Preparations Before Scheduled Dismantlement of Nuclear Test Site
Newly acquired satellite imagery by Beyond Parallel on May 19, 2018 shows that preparations for the shutdown of the North Korean nuclear test site at Punggye-ri appear to be underway, and that a number of facilities have been shuttered. North Korea had announced on May 12, 2018 that it would dismantle the nuclear test site by collapsing the mountain’s tunnels and entryways, as well as removing all observation facilities and related research and security facilities. Pyongyang also announced it would allow foreign journalists to witness first-hand the dismantlement of the nuclear test site. New construction around the test facility suggests that preparations are ongoing to build viewing stands to allow foreigners to cover the shutdown.1
However, since the Korean Central News Agency (KCNA) statement of May 16, 2018 contesting a “Libya model” of denuclearization and intimating that the June 12 Singapore summit between Donald Trump and Kim Jong-un could be called into question, the DPRK regime has not publicly reaffirmed its commitment to the Punggye-ri shutdown scheduled for this week (May 23-25).
Reports now indicate that North Korea may be allowing a small group of journalists into the country to cover the operation this week. These developments suggest that a cancellation or postponement while still possible, is not in the offing despite the KCNA protestations last week.2
- Overall activity: There is a low level of activity throughout the Punggye-ri nuclear test site facility.
- Overview image: The satellite image is not as sharp as we would like because of the high off-nadir angle. Recent rains and the wet ground give the imagery a grey tint with streams and puddles giving off reflective glare (visible in bright white spots).
- Command Center: Since the announcement of the pending dismantlement North Korea has removed the roof of one of the buildings and a shed at the command center. There appear to be two or three trucks present at the center.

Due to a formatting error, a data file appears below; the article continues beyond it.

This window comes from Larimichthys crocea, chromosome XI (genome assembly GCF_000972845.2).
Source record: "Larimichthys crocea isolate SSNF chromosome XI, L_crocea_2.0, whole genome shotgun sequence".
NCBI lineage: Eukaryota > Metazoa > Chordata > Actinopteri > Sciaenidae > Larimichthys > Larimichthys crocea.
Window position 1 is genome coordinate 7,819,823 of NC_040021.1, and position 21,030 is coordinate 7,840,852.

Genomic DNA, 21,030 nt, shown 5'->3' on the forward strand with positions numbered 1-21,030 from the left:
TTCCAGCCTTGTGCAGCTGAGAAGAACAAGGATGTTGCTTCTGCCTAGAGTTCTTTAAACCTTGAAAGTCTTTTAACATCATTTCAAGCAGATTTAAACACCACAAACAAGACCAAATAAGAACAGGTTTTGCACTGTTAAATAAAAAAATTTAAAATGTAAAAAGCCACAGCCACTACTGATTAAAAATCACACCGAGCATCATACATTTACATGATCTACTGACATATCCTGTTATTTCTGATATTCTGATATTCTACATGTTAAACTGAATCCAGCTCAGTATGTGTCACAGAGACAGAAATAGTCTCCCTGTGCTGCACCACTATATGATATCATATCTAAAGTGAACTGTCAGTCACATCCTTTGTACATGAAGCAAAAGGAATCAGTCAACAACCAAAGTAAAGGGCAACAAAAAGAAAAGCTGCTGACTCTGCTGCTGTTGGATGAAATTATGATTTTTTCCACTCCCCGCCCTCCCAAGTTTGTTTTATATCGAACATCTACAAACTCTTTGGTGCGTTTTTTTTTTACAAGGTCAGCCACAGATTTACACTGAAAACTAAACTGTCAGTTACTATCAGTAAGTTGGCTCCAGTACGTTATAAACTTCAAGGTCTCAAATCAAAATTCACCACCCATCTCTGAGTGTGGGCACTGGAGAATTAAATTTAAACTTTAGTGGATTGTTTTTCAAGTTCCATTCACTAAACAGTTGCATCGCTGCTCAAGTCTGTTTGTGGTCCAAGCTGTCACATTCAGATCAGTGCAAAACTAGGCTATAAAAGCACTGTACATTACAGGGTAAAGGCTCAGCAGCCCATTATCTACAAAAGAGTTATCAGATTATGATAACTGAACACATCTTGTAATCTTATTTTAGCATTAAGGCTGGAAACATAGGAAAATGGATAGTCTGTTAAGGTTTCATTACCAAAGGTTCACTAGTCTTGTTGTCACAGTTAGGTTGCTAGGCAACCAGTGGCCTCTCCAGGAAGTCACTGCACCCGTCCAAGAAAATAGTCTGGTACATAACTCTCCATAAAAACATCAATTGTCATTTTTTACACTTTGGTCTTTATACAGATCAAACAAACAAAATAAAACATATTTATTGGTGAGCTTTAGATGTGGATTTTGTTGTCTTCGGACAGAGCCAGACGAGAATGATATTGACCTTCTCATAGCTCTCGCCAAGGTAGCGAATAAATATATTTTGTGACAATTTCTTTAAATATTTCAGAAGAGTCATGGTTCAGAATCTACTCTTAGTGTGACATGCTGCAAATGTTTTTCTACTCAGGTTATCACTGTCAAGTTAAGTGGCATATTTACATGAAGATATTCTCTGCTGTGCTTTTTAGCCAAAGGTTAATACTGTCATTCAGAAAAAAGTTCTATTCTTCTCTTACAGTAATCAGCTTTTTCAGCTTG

- South Portal: Since the announcement of the pending dismantlement several support buildings north of the portal have been removed.
- Administrative Area: A small vehicle, and what might be several small crates or pallets of equipment are visible in the main courtyard. The greenhouse is half empty of plants.
- West Portal: Since the announcement of the pending dismantlement several support buildings east of the portal have been removed, a new ramp has been graded up onto the spoil pile and a small structure has been erected on the spoil pile. During the past two weeks the mine carts that were present on the spoil pile have been removed. A small vehicle may be in front of the portal but its difficult to say due to the glint.
- North Portal: Since the announcement of the pending dismantlement the support buildings south of the portal have been removed, it appears that some vegetation around the portal itself has been recently cleared (possibly to improve the view for the reporters), a truck is now present in front of the portal and two small structures have been erected on, or near, the spoil pile.
Image 1: There is a low level of activity throughout the Punggye-ri nuclear test site facility and at each of the portals.
Image 2: Two or three trucks are present at the command center. The roof from one of the command center buildings and a shed have been removed since North Korea announced the dismantlement of the Punggye-ri nuclear test site.
Image 3: On the north side of the entrances to the South Portal several support buildings have been removed.
Image 4: There is minimal activity in administrative support area. It is possible to identify one small vehicle and several small crates or pallets of equipment that are visible in the main courtyard. The support buildings appear to be intact and the greenhouse is half empty of plants.
Image 5: Since the announcement of the nuclear test site dismantlement two new structures have been built to the east and west of the Administrative Area. Their purpose is unknown but potential uses could include: viewing stands for journalists or monitoring stations after the test site is dismantled.
Image 6: Since the announcement of the nuclear test site dismantlement a new structure has been constructed to the east of the administrative area which could be used as a viewing stand for journalists or a monitoring station after the dismantlement of the site.
Image 7: Since the announcement of the nuclear test site dismantlement several support structures to the east of the West Portal have been taken down and mine carts that were present on a spoil pile during the past two weeks were removed. A new structure has also been erected and a ramp has been graded up onto the spoil pile.
Image 8: Since the announcement of the nuclear test site dismantlement support buildings located south of the North Portal have been removed. It also appears some vegetation has been cleared around the portal itself perhaps to improve the view for visiting journalists. A truck is visible in front of the North Portal entrance and two other small structures appear to have been constructed near or on the spoil pile.